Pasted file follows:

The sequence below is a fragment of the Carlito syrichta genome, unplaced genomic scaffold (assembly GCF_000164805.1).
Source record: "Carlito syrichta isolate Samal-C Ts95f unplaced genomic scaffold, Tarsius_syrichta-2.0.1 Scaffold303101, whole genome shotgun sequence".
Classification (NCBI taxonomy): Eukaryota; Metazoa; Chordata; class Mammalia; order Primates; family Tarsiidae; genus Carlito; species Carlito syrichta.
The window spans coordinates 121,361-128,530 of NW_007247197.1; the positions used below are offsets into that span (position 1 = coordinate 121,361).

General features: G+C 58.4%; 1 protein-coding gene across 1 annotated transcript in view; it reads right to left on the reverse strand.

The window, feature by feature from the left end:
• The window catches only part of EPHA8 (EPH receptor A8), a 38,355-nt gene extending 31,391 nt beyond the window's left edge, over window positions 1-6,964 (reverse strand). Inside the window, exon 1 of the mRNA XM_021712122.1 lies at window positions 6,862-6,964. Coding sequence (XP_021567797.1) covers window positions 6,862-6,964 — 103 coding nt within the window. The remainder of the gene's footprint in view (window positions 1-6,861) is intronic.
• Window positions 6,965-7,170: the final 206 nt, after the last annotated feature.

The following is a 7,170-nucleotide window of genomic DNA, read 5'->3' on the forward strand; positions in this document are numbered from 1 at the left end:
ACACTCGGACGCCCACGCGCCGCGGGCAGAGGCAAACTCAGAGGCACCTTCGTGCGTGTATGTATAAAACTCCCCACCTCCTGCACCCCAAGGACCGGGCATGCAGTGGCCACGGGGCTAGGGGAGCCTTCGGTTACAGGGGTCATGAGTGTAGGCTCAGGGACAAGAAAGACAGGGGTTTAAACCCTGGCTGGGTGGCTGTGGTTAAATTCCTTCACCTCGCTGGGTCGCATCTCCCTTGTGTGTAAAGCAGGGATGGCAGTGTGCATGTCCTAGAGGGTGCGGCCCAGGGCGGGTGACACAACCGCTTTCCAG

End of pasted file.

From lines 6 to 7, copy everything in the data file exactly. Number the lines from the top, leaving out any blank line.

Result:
The window, feature by feature from the left end:
• The window catches only part of EPHA8 (EPH receptor A8), a 38,355-nt gene extending 31,391 nt beyond the window's left edge, over window positions 1-6,964 (reverse strand). Inside the window, exon 1 of the mRNA XM_021712122.1 lies at window positions 6,862-6,964. Coding sequence (XP_021567797.1) covers window positions 6,862-6,964 — 103 coding nt within the window. The remainder of the gene's footprint in view (window positions 1-6,861) is intronic.